P. 1
Greater Things Than These

Greater Things Than These

|Views: 1|Likes:

Verily, verily, I say unto you, He that believeth on me,
the works that I do shall he do also. — St. John xiv., 12.

Verily, verily, I say unto you, He that believeth on me,
the works that I do shall he do also. — St. John xiv., 12.

More info:

Published by: GLENN DALE PEASE on Mar 02, 2014
Copyright:Attribution Non-commercial


Read on Scribd mobile: iPhone, iPad and Android.
download as PDF, TXT or read online from Scribd
See more
See less






Verily, verily, I say unto you, He that believeth on me, the works that I do shall he do also. — St. John xiv., 12.

THESE words are like a chime of bells pealing forth the triumphal song of perfected humanity, the humanity that is to be when we get near enough to Christ to touch the hem of His garment. Or they are like the prophecy of some great seer whose eyes penetrate the future, and who tells us of the things which will be within reach when we slough off this inordinate greed for material gain and begin to explore the realm of the spiritual.

I know nothing in the whole range of Scripture more dazzling, more inspiring, than that brief sentence uttered by One who knew as none other has ever known the marvellous capacities of a human soul. They shine with so much light that we cannot look at them without protected eyes. They

point to such excellence that we cannot contemplate

it without wonder and amazement. What a star is to the child, that and more is this thought to the man.

It is well-nigh incredible that within us lie dormant powers which when developed will so transfigure and transform us that what we now call miracles will become the soul's daily food. Miracles, indeed! What we ignorantly call miracles are only incidents in perfect accord with a law higher than that with which we are acquainted. What is impossible to-day will become commonplace to-morrow. These " greater works" which we are to do when we reach the higher spiritual level are beyond the reach of my imagination. I only know that Christ could not deceive and that His promise holds good forever. I therefore humbly wait for this new age to appear, with its new humanity, and wait in perfect faith that our children's children will prove that all the sons of God can draw on God's omnipotence to make this life wider, deeper, and sweeter than we have ever dreamed.

The world is not yet spiritual. The soul is still an unexplored territory. Its command of the body,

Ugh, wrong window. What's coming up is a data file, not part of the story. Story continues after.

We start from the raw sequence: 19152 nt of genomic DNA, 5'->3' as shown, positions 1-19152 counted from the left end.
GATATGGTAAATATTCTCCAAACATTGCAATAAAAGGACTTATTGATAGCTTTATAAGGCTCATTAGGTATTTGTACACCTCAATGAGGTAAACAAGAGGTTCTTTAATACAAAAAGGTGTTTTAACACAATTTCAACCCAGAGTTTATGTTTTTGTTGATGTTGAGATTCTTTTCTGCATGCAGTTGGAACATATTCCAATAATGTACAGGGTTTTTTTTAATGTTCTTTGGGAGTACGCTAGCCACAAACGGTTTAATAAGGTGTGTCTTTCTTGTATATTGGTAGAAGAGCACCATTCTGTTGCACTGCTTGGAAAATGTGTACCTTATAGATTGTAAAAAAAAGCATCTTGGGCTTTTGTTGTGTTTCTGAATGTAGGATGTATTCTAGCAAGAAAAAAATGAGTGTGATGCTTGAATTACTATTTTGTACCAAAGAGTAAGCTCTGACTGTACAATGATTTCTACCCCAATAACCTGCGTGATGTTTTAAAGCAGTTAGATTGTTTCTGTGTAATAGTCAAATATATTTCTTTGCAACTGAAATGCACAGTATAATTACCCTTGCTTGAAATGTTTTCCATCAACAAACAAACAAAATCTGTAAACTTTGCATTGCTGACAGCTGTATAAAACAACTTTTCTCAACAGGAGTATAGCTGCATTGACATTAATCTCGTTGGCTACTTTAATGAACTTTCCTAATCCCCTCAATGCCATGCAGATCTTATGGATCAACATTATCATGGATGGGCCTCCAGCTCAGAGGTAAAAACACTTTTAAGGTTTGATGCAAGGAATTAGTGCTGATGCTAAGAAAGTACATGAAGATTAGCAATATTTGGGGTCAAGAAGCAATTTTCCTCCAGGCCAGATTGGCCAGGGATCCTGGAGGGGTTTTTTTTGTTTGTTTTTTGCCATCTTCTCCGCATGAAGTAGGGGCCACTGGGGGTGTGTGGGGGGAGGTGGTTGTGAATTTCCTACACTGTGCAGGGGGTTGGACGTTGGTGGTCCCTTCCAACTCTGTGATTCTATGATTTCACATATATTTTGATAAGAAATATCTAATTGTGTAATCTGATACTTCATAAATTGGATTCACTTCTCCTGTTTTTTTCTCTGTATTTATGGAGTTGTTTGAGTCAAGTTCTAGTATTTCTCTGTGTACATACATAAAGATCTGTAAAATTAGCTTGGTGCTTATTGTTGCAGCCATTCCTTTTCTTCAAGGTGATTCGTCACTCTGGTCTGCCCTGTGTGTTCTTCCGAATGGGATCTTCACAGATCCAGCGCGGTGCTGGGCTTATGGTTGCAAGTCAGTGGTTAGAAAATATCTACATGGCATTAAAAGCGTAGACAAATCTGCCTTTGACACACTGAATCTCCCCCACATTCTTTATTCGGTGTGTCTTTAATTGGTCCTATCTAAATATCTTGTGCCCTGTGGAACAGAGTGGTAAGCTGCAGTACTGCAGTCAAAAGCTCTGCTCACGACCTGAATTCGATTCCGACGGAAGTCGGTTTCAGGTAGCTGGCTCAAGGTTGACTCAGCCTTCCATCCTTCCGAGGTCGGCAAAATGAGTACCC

which is merely the appendage of the soul, — not its master, but its servant, — and its dominion over the elements of earth and air are as yet almost wholly undeveloped. I hardly dare think of what lies within reach of the soul which is penetrated with the spirit of Christ With reverent eyes I look to the future, but I can do no more than wonder. The soul is asleep, dormant, sluggish. We know little about it, though it is the chief part of us, the only enduring part. When it awakes, recognizes itself, begins to exercise its powers, heaven will come nearer to us and earth will be brighter. A new life will be ours, as different from the present as the trained scholar is different from the untutored savage.

It is deeply rooted in our inner consciousness that we are slowly moving toward these high achievements. There is nothing in the heart of man so grand and uplifting as the firm faith in our ability

constantly to outgrow ourselves. We are limitless in capacity, and that thought is the highest inspiration. Whence comes this thought, whence comes this faith in ourselves ? It must have its origin outside of ourselves. When He breathed into us the


breath of His own life, at that moment the thought and the faith opened the door and entered our being, never more to depart. The God within must ever seek the God without until the two become one. It is this imperfect life which makes another life necessary, for otherwise there can be no completeness to the soul. But once let the two worlds interpenetrate each other and nothing more can be required to make it possible to fulfil our great destiny.

I^et me illustrate: That interesting little creature, the bee practically lives in two worlds. The one, that of the hive, is finite, while the other is infinite. In the hive it stores its treasures, establishes a

community governed by decrees, its head a queen. Scientists tell us that invaders are repelled with courage, that customs are established, and that infractions are met with severity. Its other world stretches from the door of the hive to the horizon line, and this world produces the honey which is gathered in minute particles and makes it possible for the bee to live through the winter. It carries into its narrow house the sunshine which warms the air through which it wings its way to its daily dask.

The soul, like the bee, must have two worlds, and it must make excursions into that other world and bring back the thoughts it suggests or it can never be its best self. A soul without a heaven is a soul living in the dark. It is heaven which gives us our diviner impulses, our holier aspirations, and fills this narrow earthly life with sweetness and beauty. It is from heaven that those influences come which so develop and expand our natures that the future grows brighter as we travel toward it. And in that future, if the spirit of Christ is in us, we shall live amid those higher laws whose product we now call miracles.

1. 68 FREE BOOKS http://www.scribd.com/doc/21800308/Free-Christian-Books

2. ALL WRITINGS http://www.scribd.com/glennpease/documents?page=1000


You're Reading a Free Preview

/*********** DO NOT ALTER ANYTHING BELOW THIS LINE ! ************/ var s_code=s.t();if(s_code)document.write(s_code)//-->